浦和红钻今天比赛结果 www.bgxzad.com.cn “為什么想來這里工作？”這是面試者幾乎必然會被問到的一個問題，但這個簡單的問題背后卻有無限玄機。怎么回答才能不出錯呢？來聽聽一位資深HR的建議。
"So why do you want to work here?"
Eventually this question comes up in every interview. Over the course of the last 30 years, I have been and I continue to ask this question all the time.
I have learned there is a limited set of answers applicants give in response to this question and one particular answer is so much better than all the others. It leaves me with a much more favorable impression than any of the other answers.
When I ask this question, here are some of the more common responses and what I am thinking when I hear each answer:
"I have heard the work is challenging and that your company truly invests in providing training and development of its staff."
I hear: This candidate values us giving her challenging assignment. And she wants us to invest in her development.
"I have heard about your company's great team and positive corporate culture."
I hear: This candidate wants me to make sure her peers are people she appreciates and wants me to make sure she becomes part of corporate culture she values.
"I see your company is growing and creating much opportunity for advancement."
I hear: This candidate wants the company to provide opportunities for her advancement.
There are other responses like these, but some variation of these statements embodies the typical responses I hear from most people. Fundamentally, the candidate is explaining what they think they are going to get as result of getting this job.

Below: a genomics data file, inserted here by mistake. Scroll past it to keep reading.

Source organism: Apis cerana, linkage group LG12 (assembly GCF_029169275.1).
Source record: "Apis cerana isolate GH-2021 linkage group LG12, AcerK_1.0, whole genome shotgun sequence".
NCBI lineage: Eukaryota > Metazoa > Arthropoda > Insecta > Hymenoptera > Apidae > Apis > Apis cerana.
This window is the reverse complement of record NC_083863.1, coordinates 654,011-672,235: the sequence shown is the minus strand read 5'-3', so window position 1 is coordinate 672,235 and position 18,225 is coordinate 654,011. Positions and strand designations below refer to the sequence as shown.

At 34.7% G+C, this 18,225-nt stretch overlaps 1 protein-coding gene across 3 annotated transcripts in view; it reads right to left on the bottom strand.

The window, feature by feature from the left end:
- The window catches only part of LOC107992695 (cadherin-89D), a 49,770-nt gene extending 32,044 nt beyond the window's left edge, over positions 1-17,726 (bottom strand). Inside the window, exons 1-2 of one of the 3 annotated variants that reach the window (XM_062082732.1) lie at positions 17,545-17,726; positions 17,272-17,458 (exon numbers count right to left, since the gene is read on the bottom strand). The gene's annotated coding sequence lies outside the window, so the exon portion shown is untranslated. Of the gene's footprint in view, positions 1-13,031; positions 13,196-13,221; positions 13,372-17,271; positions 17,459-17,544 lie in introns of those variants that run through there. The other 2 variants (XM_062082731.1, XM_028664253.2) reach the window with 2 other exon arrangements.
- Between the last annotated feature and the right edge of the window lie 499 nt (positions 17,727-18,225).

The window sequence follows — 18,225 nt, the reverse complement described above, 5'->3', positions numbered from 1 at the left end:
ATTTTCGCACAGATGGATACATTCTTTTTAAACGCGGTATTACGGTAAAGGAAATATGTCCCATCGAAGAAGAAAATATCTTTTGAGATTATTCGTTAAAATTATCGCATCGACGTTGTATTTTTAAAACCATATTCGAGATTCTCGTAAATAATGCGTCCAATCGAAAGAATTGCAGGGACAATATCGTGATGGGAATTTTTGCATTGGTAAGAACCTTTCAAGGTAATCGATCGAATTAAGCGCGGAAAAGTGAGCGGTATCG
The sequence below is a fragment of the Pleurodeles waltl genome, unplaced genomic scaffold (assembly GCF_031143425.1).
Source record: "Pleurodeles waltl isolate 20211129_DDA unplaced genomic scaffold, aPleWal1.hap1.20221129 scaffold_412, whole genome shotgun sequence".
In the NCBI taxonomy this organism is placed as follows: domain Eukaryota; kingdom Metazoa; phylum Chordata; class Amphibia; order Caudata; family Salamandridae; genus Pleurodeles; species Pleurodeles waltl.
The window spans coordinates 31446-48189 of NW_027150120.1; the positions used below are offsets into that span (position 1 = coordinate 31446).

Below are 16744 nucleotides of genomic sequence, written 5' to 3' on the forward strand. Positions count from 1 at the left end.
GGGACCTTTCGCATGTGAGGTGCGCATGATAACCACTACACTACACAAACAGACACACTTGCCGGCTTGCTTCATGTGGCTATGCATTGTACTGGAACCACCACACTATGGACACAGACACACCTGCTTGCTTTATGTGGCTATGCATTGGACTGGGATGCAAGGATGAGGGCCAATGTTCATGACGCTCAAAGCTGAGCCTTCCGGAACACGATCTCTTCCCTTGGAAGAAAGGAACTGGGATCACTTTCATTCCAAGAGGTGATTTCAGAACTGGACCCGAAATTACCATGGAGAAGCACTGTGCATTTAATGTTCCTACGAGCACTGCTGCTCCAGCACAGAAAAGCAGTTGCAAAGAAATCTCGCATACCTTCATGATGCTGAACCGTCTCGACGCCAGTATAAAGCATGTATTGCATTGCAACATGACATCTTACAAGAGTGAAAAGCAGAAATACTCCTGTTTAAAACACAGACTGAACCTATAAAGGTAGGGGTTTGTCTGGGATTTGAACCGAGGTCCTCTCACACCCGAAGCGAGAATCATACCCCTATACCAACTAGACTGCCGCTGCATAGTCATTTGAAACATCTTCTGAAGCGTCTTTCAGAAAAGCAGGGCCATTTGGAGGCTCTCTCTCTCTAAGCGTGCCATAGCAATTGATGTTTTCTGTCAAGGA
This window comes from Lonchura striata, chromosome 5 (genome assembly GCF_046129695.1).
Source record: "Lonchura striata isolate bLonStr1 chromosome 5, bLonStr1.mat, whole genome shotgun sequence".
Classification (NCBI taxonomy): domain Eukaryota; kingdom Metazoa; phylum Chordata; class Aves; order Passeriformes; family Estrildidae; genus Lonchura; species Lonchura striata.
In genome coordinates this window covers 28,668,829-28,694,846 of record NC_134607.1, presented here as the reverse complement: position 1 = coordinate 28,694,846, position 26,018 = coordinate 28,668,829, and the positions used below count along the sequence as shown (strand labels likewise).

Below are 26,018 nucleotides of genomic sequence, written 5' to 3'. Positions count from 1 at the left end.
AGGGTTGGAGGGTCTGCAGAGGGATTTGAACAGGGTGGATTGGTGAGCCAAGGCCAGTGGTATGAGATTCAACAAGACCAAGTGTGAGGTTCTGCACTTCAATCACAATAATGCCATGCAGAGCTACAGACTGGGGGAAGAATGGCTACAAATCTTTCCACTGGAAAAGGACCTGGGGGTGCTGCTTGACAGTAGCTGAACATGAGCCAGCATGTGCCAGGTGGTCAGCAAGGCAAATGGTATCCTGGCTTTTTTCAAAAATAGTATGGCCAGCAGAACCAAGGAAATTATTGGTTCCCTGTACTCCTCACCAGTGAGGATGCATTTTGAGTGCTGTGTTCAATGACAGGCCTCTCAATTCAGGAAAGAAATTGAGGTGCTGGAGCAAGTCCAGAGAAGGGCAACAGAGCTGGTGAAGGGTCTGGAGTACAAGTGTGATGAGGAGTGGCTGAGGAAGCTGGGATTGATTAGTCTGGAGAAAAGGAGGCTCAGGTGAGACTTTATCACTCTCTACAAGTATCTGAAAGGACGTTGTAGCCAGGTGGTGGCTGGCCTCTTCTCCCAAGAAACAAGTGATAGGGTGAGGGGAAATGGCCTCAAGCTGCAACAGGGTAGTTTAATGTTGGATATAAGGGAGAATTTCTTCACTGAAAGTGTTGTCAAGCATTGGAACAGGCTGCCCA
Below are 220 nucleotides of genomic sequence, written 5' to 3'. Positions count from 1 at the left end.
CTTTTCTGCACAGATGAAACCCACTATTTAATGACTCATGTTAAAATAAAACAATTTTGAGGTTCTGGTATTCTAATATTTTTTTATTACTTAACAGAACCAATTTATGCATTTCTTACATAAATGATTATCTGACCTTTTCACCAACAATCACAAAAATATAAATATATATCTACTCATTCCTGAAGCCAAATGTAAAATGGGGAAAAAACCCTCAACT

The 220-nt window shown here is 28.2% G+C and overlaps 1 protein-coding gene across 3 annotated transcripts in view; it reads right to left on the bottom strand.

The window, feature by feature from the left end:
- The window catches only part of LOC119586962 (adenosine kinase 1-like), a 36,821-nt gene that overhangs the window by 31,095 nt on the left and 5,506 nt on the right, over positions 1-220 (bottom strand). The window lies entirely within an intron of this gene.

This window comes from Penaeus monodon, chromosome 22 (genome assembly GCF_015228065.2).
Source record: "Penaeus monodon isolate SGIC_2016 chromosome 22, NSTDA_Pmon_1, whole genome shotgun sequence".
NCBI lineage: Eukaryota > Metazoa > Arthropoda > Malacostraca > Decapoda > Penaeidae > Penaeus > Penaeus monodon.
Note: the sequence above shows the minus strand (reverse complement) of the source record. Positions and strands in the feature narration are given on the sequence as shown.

"Simple really. I have read your mission and vision. I have gleaned information about you and your company through social media, engaging my professional network, and exploring other publicly available information. As a result, I think I can clearly state four things and I would like you to validate my thinking."
This is where research and preparation will make an interviewee stand out in a sea of other candidates. Job candidates need to demonstrate that they understand:
What the company is trying to accomplish.
What is making that hard.
Why this work is so important to the company and to the interviewer personally.
Specific ways to help the company achieve its mission.
When a candidate responds with this kind of answer, as an interviewer, I hear — This candidate is not here to get something for herself. She is here, well researched and offering specific ways she can give value to me.
In response number four, I quickly become inclined to believe good things about this candidate including:
Solid communication skills.
Diligent. Worked hard and creatively to understand my situation.
Knows at least the basics of social media.
Has and actively manages a professional network.
Understands my business and my goals and vision.
Realizes what's at stake should we fail and the possibilities afforded us when we succeed.
Understands what is making my path hard.
Has made a compelling case that she has some or part of what I need to be successful.
When applicants answer in line with number four, I believe we share some common values like:
As employees we show up and do what the business needs us to do. Not necessarily what we want to do.
We become and do what the business needs rather than make the company become and do what we need.
We, the employees, are here to serve the business and the business is here to service the customer. If all that goes well the business will take care of us.
If you are interviewing candidates, try screening for applicants whose response most closely matches number four. And if you are interviewing for a job do your homework and try answering the "So why do you want to work here?" question as close as you can to number four and be ready when the interviewer says, "How much salary do you need and when can you start?"